Naming the Dead (and other Funeral Traditions)
Heathens believe people live on after death when we speak (or write) their names,* which is why at blóts it is traditional to recite the names of our ancestors as far back as we can remember. Words can give life and power to the dead every bit as much as to the living. Therefore I will not speak the name of the deceased in this post (despite the search engine boost that would give us right now, *sigh*), for I do not wish to honor him or his actions, and his spirit will not live through my words.
I am glad we handled the body according to Muslim tradition (even if he didn’t deserve it – that man was not a real Muslim). I think Shepherd Book, from Joss Whedon’s Firefly, said it best when he said: “How we treat our dead is part of what makes us different than those did the slaughtering.” I also think it was brilliant that he was buried at sea, leaving no martyr’s tomb for pilgrims to visit.
Regardless of naming or burial, if his soul lives on in some way, I hope his ancestors are showing him what he has done, and he can be made to understand it and to empathize with his victims. Meanwhile on Midgard (the realm of the living, i.e. here in the “real world”) I hope his followers turn away from his legacy. With the violence and psychological damage done in his name, I can imagine no worse Hel** than true understanding of his crimes and deserved abandonment by his people.
Those Who Should be Remembered
According to CNN, Navy SEALS conducted the mission against a mansion/fortress that was specifically designed and built to house the terrorist. The walls of the compound are eighteen feet high and topped with barbed wire. There are few windows. The three story tall building has one terrace off the third floor with a seven foot high wall and it has additional internal walls that can section off and isolate different areas of the building. The men who went in had a pretty epic mission in both purpose and difficulty, and I thank them even though I don’t know their names.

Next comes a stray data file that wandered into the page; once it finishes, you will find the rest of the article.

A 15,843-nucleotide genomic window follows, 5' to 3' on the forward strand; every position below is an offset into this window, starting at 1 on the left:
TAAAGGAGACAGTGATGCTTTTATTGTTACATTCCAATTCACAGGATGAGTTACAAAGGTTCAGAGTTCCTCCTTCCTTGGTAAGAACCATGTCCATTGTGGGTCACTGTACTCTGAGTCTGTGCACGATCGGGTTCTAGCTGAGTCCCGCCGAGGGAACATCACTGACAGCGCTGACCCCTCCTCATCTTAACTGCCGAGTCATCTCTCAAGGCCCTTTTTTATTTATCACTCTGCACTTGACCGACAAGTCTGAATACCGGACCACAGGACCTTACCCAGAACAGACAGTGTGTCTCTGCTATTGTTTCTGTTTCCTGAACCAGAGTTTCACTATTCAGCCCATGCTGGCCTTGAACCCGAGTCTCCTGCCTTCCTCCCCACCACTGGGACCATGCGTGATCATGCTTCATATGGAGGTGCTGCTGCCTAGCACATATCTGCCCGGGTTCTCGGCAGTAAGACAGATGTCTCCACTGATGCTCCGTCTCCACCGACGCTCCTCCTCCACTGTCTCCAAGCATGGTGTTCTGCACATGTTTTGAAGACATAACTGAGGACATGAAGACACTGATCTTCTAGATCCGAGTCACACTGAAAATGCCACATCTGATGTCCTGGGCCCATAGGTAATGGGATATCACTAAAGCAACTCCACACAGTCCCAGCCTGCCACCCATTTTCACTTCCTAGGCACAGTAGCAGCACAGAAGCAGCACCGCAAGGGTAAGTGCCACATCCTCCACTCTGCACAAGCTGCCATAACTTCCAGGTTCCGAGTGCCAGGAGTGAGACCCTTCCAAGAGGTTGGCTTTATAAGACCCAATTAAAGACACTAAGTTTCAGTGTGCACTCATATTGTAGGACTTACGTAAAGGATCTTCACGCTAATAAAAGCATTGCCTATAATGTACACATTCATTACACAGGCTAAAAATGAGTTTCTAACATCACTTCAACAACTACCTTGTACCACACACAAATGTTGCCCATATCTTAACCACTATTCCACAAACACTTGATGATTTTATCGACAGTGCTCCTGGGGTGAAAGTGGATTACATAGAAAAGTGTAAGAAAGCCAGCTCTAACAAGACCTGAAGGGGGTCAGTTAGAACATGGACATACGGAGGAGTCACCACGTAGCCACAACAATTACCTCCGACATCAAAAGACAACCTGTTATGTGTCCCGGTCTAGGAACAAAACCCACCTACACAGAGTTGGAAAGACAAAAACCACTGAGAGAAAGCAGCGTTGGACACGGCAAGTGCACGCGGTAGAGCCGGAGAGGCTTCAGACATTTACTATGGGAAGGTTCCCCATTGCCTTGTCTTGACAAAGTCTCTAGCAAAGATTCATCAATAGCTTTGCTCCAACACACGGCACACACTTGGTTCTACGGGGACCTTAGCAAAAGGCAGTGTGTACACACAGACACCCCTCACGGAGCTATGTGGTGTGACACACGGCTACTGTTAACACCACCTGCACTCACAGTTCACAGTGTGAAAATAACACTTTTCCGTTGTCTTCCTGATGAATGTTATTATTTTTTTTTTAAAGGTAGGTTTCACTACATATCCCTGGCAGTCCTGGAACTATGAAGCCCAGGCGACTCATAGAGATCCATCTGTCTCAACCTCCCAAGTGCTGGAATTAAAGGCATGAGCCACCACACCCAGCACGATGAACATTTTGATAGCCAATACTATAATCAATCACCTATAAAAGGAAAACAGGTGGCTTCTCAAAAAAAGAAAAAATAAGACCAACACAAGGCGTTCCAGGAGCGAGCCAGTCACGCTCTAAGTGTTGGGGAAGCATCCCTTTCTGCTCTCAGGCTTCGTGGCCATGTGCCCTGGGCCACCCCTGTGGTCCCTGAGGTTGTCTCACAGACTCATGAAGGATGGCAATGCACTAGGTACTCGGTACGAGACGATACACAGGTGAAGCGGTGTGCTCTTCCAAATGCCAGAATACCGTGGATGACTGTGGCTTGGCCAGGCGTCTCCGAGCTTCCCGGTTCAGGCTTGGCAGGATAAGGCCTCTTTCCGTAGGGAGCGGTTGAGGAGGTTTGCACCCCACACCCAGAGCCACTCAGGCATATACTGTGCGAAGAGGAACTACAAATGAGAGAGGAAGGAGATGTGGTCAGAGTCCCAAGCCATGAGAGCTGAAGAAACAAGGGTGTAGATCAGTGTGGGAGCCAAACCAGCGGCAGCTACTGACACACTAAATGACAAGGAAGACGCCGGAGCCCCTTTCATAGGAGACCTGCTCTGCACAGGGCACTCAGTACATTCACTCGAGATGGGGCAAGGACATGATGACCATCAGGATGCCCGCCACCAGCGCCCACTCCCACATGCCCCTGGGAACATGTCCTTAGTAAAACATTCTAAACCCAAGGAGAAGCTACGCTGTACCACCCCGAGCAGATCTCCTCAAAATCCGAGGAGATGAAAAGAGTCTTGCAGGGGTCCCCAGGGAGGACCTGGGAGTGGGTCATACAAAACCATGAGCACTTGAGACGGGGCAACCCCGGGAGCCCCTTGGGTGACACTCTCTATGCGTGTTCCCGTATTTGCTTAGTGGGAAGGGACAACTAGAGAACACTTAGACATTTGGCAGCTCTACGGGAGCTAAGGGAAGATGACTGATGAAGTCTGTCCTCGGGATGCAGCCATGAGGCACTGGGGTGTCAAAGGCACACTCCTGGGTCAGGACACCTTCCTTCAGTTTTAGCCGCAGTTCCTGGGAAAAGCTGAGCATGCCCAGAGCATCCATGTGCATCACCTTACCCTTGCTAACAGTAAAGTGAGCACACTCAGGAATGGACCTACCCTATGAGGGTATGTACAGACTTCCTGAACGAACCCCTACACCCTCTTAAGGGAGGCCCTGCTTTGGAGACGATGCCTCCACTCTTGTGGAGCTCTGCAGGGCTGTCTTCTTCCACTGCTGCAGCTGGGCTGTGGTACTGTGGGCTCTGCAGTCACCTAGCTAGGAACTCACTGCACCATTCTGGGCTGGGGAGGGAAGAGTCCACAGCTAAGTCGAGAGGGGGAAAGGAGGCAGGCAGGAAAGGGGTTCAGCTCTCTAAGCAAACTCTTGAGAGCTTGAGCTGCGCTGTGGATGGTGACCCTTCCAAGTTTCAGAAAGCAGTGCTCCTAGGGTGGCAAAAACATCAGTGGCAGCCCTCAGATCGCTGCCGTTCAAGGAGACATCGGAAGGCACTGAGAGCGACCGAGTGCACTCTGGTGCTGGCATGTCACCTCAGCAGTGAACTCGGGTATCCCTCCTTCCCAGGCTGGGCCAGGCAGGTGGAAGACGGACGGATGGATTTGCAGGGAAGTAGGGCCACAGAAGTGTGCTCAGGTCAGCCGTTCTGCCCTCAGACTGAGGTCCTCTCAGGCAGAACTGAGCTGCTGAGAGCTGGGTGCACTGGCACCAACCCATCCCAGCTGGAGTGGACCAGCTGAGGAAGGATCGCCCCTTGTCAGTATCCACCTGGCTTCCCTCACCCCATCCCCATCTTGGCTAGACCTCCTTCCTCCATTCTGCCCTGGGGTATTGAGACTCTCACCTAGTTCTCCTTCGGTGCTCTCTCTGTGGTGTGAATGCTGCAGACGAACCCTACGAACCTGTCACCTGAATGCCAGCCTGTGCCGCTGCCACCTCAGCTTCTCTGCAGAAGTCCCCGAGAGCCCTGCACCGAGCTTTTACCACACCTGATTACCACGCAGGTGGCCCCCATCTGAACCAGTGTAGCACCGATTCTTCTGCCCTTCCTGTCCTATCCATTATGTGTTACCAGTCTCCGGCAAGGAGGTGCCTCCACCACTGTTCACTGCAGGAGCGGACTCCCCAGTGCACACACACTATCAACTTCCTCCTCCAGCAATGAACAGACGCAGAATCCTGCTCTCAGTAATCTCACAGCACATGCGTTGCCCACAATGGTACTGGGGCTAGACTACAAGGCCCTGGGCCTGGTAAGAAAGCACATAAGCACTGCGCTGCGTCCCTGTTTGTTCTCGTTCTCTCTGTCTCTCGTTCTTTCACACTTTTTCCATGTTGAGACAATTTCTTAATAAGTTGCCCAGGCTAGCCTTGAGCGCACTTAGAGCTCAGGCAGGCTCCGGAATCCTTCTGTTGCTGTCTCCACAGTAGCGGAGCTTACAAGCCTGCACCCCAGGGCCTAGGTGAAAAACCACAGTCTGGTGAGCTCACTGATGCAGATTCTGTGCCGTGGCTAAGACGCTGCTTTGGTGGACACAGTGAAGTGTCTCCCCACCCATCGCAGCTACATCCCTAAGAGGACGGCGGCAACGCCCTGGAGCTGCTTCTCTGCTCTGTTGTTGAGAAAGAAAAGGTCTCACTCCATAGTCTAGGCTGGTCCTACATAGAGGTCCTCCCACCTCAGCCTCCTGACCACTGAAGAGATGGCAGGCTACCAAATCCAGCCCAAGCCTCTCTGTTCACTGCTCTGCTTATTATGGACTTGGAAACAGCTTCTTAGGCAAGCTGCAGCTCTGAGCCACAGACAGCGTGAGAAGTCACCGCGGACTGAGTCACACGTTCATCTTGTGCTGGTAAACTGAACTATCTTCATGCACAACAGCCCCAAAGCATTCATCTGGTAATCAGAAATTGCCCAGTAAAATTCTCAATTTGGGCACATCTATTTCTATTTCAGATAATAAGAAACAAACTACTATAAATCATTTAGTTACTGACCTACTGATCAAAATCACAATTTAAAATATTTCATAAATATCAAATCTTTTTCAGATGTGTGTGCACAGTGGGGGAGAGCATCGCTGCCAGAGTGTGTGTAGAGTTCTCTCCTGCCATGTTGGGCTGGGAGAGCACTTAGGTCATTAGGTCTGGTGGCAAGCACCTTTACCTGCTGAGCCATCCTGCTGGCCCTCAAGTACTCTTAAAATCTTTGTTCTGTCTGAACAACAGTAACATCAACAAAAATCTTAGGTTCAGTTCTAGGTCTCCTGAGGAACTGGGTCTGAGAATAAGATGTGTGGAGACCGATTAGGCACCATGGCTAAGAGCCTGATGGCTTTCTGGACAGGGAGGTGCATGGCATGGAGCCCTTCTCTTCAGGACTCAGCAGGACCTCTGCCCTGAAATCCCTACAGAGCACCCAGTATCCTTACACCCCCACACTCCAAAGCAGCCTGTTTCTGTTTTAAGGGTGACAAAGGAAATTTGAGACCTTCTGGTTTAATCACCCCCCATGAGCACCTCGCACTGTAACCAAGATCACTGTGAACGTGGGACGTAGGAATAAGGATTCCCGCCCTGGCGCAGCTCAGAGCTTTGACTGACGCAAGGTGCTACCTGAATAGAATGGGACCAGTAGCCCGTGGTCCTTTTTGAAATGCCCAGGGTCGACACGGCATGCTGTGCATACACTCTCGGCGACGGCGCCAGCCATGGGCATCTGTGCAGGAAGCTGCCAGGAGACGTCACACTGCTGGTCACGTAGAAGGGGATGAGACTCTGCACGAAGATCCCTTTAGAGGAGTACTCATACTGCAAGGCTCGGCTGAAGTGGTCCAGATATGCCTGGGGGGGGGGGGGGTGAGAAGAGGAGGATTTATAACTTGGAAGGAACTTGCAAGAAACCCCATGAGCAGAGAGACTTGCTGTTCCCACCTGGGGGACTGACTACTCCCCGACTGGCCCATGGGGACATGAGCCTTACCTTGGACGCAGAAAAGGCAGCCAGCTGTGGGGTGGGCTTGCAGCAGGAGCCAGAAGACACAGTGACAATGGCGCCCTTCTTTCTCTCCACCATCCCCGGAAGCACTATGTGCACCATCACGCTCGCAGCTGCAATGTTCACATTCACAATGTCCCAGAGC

My thoughts and prayers go not just to the SEALs who carried out a successful mission, but also to the men and women still on the battlefield fighting wars launched over this man’s actions. My thoughts and prayers go to their families who daily pray, each in their own way, for their loved one’s safe return. My thoughts and prayers go to the military leaders making decisions about human life; may they make them with the wisdom of Odin and the self-sacrificing integrity of Tyr. Regardless of how I feel about these particular wars and the myriad reasons governments and corporations play fast and loose with human life, these men and woman are heroes, risking their lives for the dream of what America should be.
Hail to our soldiers, from the SEALs on yesterday’s mission to those first stepping into the sandbox. Hail to those still in the field and to those veterans (like my father Colonel Robert Edward L.) who have retired with honor. Hail to those who live with the memories of their service, hail to the those who died in battle, and hail to those who (like my grandfather Arthur L. Smith) served in wars past and died at home in peace. Hail and thank you.
* One of the most often quoted stanzas from the Hávamál (a poem generally considered Heathenry’s most sacred text) speaks to names living on after death. I give you the lines from the P.B. Taylor and W.H. Auden translation, but the different versions vary pretty wildly; Norse poets used a lot of metaphor, which makes translation a rough approximation at best.
Cattle die, kindred die,
Every man is mortal.
But the good name never dies
Of one who has done well.
Though there are varying ways to interpret the lines (and varying ways to translate the lines) this stanza and others like it throughout our Lore show the Norse connection of immortality to a name that carries on after death.
** In Norse belief, Hel is the name of both the realm of the dead and the jötunn (often translated as “giant”- but that’s not really what a jötunn is) who runs it. Etymologically it is where we get the English word “hell” from. Unlike the double ‘L’ hell, it isn’t a place of fiery punishment, but a misty, somewhat depressing land where all the dead go except the select few who, for reasons of valor or talent or other above-and-beyond acts, are invited by a god to live at their estate (the einherjar of Vallhalla, soldiers who died in battle and were chosen by valkyries for Odin’s Army of the Apocalypse, are the most well-known example). However, unlike in Christianity where Heaven and Hell are usually taken very literally, most heathens I know look on different physicalizations of the afterlife as symbolic. If asked what literally happens when we die, most heathens will tell you “we join our ancestors,” and leave it at that.